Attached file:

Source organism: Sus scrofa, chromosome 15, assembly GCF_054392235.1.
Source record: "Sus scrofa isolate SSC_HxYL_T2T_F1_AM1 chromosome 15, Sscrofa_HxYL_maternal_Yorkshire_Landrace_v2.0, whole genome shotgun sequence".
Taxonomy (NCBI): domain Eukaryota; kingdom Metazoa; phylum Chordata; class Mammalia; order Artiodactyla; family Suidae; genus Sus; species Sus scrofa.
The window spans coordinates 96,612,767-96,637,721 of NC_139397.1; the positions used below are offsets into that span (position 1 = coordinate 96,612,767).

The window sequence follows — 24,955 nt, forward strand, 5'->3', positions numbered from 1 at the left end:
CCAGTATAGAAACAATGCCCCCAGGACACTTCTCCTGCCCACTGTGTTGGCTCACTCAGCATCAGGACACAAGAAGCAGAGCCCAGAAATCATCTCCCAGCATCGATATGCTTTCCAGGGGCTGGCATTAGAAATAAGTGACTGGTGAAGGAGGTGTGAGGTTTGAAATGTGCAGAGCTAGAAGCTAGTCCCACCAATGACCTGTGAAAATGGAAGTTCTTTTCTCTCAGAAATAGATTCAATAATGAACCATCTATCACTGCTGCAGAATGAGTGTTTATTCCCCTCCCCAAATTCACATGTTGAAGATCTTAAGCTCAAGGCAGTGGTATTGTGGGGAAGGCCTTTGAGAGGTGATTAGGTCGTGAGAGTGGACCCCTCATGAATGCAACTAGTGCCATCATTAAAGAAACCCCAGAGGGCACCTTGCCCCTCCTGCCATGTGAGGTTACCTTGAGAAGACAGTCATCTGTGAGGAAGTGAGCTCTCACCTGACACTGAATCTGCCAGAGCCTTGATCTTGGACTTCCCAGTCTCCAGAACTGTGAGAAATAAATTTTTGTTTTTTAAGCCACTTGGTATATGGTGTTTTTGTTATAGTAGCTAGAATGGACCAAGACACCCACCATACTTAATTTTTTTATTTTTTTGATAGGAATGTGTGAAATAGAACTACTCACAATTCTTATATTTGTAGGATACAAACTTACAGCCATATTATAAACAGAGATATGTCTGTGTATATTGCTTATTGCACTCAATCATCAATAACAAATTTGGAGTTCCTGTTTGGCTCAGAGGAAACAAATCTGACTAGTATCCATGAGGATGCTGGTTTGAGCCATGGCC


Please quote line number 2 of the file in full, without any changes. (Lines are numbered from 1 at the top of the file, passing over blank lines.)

Source record: "Sus scrofa isolate SSC_HxYL_T2T_F1_AM1 chromosome 15, Sscrofa_HxYL_maternal_Yorkshire_Landrace_v2.0, whole genome shotgun sequence".